In her third book, Doyle (Love Warrior, 2016, etc.) begins with a life-changing event. “Four years ago,” she writes, “married to the father of my three children, I fell in love with a woman.” That woman, Abby Wambach, would become her wife. Emblematically arranged into three sections—“Caged,” “Keys,” “Freedom”—the narrative offers, among other elements, vignettes about the soulful author’s girlhood, when she was bulimic and felt like a zoo animal, a “caged girl made for wide-open skies.” She followed the path that seemed right and appropriate based on her Catholic upbringing and adolescent conditioning. After a downward spiral into “drinking, drugging, and purging,” Doyle found sobriety and the authentic self she’d been suppressing. Still, there was trouble: Straining an already troubled marriage was her husband’s infidelity, which eventually led to life-altering choices and the discovery of a love she’d never experienced before. Throughout the book, Doyle remains open and candid, whether she’s admitting to rigging a high school homecoming court election or denouncing the doting perfectionism of “cream cheese parenting,” which is about “giving your children the best of everything.” The author’s fears and concerns are often mirrored by real-world issues: gender roles and bias, white privilege, racism, and religion-fueled homophobia and hypocrisy. Some stories merely skim the surface of larger issues, but Doyle revisits them in later sections and digs deeper, using friends and familial references to personify their impact on her life, both past and present. Shorter pieces, some only a page in length, manage to effectively translate an emotional gut punch, as when Doyle’s therapist called her blooming extramarital lesbian love a “dangerous distraction.” Ultimately, the narrative is an in-depth look at a courageous woman eager to share the wealth of her experiences by embracing vulnerability and reclaiming her inner strength and resiliency.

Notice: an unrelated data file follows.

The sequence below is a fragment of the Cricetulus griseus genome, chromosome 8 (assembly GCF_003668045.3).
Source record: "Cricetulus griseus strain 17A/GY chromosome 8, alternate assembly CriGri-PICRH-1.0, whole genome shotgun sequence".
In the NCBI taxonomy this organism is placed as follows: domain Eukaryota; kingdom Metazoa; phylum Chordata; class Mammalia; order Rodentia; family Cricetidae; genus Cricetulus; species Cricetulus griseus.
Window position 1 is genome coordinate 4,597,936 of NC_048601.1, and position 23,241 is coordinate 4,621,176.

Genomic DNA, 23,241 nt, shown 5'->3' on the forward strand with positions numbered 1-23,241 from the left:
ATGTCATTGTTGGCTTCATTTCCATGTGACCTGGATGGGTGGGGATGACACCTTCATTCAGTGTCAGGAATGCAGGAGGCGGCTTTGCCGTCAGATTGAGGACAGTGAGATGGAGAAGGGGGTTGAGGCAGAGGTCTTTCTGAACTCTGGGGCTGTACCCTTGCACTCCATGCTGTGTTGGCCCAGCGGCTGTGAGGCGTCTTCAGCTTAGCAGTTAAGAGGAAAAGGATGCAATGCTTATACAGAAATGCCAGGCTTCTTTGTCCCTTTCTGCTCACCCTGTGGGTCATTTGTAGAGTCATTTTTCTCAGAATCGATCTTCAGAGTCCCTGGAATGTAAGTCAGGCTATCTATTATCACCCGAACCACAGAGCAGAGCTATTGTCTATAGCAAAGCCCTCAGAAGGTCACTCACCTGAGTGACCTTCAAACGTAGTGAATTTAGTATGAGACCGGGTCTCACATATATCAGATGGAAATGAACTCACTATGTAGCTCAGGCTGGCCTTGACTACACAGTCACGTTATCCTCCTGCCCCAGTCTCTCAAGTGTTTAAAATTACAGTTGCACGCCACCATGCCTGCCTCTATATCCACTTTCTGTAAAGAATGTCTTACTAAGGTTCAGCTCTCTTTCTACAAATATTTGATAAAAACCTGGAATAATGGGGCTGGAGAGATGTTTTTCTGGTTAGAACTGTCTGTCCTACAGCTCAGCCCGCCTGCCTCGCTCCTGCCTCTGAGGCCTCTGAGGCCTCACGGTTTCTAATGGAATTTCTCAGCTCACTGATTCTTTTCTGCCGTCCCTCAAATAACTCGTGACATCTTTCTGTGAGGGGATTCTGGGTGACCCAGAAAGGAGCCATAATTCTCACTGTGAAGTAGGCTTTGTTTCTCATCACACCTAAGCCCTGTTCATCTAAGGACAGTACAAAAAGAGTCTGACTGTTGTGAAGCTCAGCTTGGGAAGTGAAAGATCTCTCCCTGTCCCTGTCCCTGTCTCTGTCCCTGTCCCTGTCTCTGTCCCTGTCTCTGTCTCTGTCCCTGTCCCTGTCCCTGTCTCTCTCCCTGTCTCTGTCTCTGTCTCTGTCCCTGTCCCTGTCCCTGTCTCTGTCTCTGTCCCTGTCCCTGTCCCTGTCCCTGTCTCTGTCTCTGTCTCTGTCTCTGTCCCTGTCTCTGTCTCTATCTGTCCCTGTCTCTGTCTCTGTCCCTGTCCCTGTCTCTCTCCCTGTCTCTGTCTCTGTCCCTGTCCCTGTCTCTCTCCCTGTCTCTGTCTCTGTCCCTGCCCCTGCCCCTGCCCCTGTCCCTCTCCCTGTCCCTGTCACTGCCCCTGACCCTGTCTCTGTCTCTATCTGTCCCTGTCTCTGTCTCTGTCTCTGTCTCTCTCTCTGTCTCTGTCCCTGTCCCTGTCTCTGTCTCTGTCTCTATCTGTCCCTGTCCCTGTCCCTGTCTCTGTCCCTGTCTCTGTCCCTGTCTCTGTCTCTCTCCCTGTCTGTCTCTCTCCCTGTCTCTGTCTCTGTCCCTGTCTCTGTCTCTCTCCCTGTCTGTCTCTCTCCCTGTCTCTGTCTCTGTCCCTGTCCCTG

Doyle offers another lucid, inspiring chronicle of female empowerment and the rewards of self-awareness and renewal.

Pub Date: March 10, 2020

ISBN: 978-1-9848-0125-8

Page Count: 352

Publisher: Dial Books

Review Posted Online: Dec. 22, 2019

Kirkus Reviews Issue: Jan. 15, 2020

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The Stoics did much better with the much shorter Enchiridion.


A follow-on to the author’s garbled but popular 48 Laws of Power, promising that readers will learn how to win friends and influence people, to say nothing of outfoxing all those “toxic types” out in the world.

Greene (Mastery, 2012, etc.) begins with a big sell, averring that his book “is designed to immerse you in all aspects of human behavior and illuminate its root causes.” To gauge by this fat compendium, human behavior is mostly rotten, a presumption that fits with the author’s neo-Machiavellian program of self-validation and eventual strategic supremacy. The author works to formula: First, state a “law,” such as “confront your dark side” or “know your limits,” the latter of which seems pale compared to the Delphic oracle’s “nothing in excess.” Next, elaborate on that law with what might seem to be as plain as day: “Losing contact with reality, we make irrational decisions. That is why our success often does not last.” One imagines there might be other reasons for the evanescence of glory, but there you go. Finally, spin out a long tutelary yarn, seemingly the longer the better, to shore up the truism—in this case, the cometary rise and fall of one-time Disney CEO Michael Eisner, with the warning, “his fate could easily be yours, albeit most likely on a smaller scale,” which ranks right up there with the fortuneteller’s “I sense that someone you know has died" in orders of probability. It’s enough to inspire a new law: Beware of those who spend too much time telling you what you already know, even when it’s dressed up in fresh-sounding terms. “Continually mix the visceral with the analytic” is the language of a consultant’s report, more important-sounding than “go with your gut but use your head, too.”

The Stoics did much better with the much shorter Enchiridion.

Pub Date: Oct. 23, 2018

ISBN: 978-0-525-42814-5

Page Count: 580

Publisher: Viking

Review Posted Online: July 31, 2018

Kirkus Reviews Issue: Aug. 15, 2018